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AUTHENTIC MATERIALS FOR EVERYDAY SPOKEN FRENCH: CORPUS LINGUISTICS VS. FRENCH TEXTBOOKS

Abstract

The authors argue for the necessity of anchoring authentic materials development in findings from corpus linguistics. In support of their claims, they present evidence from a corpus of Everyday Conversational European French that shows that the pronominal system of the everyday spoken language is drastically different from the typical textbook treatment, which does not take into account the increasingly wide gap between spoken and written French. Although in written French 'we' is still expressed by 'nous' and the generic 'one, you, they' by 'on', in conversation 'we' has come to be expressed by 'on' and the generic 'one, you, they' by 'tu' and 'ils' in addition to 'on'. Textbooks should stop leaving learners stranded in a 'no-speaker's land' if they are to acquire pragmatically appropriate, sociolinguistic competence in spoken French.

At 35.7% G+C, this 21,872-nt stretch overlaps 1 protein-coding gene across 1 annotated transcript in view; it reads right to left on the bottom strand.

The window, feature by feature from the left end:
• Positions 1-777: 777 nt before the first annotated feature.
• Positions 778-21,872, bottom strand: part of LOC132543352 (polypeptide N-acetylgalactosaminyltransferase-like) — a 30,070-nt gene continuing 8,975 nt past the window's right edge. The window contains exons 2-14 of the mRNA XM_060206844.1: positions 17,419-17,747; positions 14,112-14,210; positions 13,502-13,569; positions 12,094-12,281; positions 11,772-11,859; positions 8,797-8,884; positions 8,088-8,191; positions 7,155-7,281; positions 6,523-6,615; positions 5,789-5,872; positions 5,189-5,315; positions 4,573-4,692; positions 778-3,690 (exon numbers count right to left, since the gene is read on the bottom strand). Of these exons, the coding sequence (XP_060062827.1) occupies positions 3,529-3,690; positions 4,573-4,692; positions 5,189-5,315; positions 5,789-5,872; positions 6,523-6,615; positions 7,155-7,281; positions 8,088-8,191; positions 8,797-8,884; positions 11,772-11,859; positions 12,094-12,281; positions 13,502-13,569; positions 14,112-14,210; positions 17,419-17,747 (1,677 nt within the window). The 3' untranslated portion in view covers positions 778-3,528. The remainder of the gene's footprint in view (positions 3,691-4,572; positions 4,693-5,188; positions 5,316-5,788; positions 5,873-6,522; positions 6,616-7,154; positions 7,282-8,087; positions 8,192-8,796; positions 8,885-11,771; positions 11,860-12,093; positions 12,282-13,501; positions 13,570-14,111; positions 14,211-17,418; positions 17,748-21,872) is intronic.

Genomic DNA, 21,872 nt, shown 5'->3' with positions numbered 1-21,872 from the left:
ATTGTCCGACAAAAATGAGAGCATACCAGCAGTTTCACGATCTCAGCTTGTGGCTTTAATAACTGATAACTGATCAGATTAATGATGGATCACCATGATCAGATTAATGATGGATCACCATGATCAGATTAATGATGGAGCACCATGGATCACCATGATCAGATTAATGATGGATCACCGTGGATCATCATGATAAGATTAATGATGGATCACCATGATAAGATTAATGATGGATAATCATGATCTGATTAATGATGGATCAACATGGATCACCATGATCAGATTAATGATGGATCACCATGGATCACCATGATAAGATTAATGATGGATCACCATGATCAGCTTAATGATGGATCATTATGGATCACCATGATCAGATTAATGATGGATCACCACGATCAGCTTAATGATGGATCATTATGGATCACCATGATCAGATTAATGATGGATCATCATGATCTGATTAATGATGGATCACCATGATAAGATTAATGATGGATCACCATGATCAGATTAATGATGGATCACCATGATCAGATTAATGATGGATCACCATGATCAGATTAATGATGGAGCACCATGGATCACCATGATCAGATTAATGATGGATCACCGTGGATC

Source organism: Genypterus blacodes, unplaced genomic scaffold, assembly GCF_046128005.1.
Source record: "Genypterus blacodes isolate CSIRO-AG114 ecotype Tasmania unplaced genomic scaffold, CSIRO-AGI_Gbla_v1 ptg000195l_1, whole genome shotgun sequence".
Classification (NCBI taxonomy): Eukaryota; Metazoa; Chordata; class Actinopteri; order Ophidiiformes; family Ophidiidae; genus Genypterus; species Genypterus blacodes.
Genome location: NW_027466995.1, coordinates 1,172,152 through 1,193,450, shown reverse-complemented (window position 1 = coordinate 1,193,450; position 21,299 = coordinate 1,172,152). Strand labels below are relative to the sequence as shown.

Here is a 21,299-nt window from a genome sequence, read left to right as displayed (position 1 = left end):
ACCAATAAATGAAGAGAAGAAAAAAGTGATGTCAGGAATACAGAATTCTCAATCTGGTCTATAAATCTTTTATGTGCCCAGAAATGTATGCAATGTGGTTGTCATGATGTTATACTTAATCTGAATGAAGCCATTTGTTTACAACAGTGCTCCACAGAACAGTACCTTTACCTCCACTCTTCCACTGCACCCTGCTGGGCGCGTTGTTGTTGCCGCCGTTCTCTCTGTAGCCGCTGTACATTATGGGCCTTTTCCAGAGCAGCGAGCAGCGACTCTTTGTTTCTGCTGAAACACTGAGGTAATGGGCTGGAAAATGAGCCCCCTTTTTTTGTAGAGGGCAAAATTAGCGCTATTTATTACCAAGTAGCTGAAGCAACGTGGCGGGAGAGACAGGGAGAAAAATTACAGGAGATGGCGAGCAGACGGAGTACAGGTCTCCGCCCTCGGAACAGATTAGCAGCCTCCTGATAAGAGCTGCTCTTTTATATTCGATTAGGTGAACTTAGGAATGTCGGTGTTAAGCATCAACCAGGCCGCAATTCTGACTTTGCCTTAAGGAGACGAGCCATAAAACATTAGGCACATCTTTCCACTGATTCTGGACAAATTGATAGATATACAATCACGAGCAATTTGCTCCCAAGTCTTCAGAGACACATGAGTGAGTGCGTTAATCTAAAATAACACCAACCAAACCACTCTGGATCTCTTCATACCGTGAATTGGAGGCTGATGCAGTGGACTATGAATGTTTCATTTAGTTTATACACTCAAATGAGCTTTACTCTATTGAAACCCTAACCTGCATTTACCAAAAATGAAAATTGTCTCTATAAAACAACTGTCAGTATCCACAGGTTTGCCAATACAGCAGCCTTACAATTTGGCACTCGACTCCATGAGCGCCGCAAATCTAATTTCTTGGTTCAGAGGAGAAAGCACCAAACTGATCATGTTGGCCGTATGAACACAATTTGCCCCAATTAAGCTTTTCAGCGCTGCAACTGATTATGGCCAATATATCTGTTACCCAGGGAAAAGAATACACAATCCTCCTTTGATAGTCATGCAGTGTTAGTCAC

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Waugh, L. R. & Fonseca-Greber, B., (2002) “AUTHENTIC MATERIALS FOR EVERYDAY SPOKEN FRENCH: CORPUS LINGUISTICS VS. FRENCH TEXTBOOKS”, Journal of Second Language Acquisition and Teaching 9, p.114-127.

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Authors

Linda R. Waugh (University of Arizona)
Bonnie Fonseca-Greber (University of Arizona)

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Creative Commons Attribution 4.0

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This article has been peer reviewed.

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